I share this with you in the hope that my lived experience will assist you in breaking free from terminal uniqueness.

The first step is recognizing you have a problem.

Ask yourself:

  1. Do I compare my hardships to other people?
  2. Do I minimize their experiences?
  3. Do I feel like I have had it harder than most other people?

The next step is figuring out how to address it (I’m making that sound way easier than it is).

  1. Can I make a conscious effort to catch myself when I do this?
  2. Who in my life can I talk to about this?
  3. Will it help to talk to a therapist about it? (Hint: the answer is often Yes)

The last step is following through on whatever plan you have created. It may seem difficult but I know you can do it!

Be well. Be Brave.


It’s finally here!

I am delighted to announce that my first novel, The Price, is now available on Amazon!

The Price uses storytelling to demonstrate the intersectionality of several issues such as trauma, domestic violence, substance use, sexual violence, suicide, and grief while also providing paths of hope and healing. It was designed specifically to bring to life the lessons of psychology courses that can help clinicians, peer supporters, family, and friends understand how suicide comes to be an option: the risk factors, warning signs, and protective factors. It also demonstrates the complexity of grief from multiple perspectives and experiences. This book combines a Master’s program, 10 years experience in the mental health and suicide prevention field, and the experiences of a suicide loss survivor wrapped into one gripping novel.

I have tried to put all that I have learned about life and death into a work that will help people understand how one of the greatest tragedies – suicide – comes to happen and the incredible complexity and impact that it has.

My goal is to leave the reader not with despair and sadness, but with hope and inspiration.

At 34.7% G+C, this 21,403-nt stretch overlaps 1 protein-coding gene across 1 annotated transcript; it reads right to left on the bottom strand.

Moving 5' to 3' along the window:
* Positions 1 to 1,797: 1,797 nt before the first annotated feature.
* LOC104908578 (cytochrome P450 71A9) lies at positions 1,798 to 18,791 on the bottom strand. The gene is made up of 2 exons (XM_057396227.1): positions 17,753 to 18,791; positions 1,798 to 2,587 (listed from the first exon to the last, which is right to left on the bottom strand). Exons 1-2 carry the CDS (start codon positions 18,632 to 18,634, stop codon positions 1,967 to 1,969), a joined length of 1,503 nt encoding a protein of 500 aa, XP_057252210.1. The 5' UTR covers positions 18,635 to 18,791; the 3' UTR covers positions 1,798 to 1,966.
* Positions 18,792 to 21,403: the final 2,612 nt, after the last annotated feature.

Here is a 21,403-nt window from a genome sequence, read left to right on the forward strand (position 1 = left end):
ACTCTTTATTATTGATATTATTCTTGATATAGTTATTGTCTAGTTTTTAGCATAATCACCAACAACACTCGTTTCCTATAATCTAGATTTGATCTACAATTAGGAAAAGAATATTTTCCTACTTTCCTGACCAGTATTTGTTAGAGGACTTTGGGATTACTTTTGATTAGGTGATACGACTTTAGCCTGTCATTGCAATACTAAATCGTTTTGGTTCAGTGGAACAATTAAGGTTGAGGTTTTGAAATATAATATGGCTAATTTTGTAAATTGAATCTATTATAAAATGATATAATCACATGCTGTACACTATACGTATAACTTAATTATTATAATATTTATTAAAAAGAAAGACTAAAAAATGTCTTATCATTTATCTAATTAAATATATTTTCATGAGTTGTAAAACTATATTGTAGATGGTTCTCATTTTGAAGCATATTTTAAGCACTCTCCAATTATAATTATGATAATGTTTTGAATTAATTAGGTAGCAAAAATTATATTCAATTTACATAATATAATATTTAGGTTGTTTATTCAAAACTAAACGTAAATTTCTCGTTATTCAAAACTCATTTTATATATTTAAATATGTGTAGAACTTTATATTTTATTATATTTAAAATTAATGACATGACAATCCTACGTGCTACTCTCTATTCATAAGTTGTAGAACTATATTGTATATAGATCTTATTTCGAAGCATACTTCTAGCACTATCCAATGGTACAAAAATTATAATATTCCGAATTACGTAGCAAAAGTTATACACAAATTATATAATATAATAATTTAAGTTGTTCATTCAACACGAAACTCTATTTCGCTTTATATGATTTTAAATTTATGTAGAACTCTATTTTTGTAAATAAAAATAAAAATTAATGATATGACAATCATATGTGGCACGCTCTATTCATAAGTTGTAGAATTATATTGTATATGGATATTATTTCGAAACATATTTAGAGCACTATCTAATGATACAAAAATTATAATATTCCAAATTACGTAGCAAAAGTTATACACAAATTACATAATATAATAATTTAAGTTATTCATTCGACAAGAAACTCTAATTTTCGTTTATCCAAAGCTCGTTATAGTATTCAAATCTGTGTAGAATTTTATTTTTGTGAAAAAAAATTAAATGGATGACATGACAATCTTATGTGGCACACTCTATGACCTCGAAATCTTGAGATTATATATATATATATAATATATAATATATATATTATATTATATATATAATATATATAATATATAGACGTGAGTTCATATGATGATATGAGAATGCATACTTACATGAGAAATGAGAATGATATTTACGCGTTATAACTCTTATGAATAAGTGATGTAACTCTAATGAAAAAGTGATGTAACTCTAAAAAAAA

Here are some quotes from forewords and Testimonials:

“In this exquisite and poignantly written story, we walk beside those left behind in the wake of suicide. Day by day, minute by minute we experience many points of view – and varying slices of truth – from the survivors. Their truths are not easy, and this book may be difficult to read for many, but the different perspectives validate the complexity of our suicide grief experiences and why healing from suicide is often so tangled and formidable.”

Sally Spencer-Thomas, United Survivors

“After reading “The Price” I could not stop thinking about. I thought about it for days and wondered why was I so invested in the story. I know the subject matter is near and dear to my heart but there was something more happening. After several days it became clear to me that the characters and what they were dealing with was the answer. Each character touched me in a different way and it was them that I continued to think about. It felt like I knew them all. To bring these characters to life the way Sarah did and have the reader truly care about them is a gift.”

Deborah Louis Ortiz, Code9Project

“There is no greater reading delight than a wonderful debut novel. It’s often an amazing work of fiction, that has been trapped in the mind of the author demanding to be released to the page, and “The Price” by Sarah W. Gaer is no exception. It grabs the reader by the lapels and refuses to let them go until the final period. It had best seller written all over (and through) it. Enjoy.”

Frank King, Suicide Prevention Speaker & Trainer

I am a brand new author and have worked very hard to make sure I provide you with an excellent product, but I am human. If you have questions or find mistakes, please feel free to reach out to me so that I can answer your concerns and correct any errors.

Sincerely and with gratitude,

Sarah W. Gaer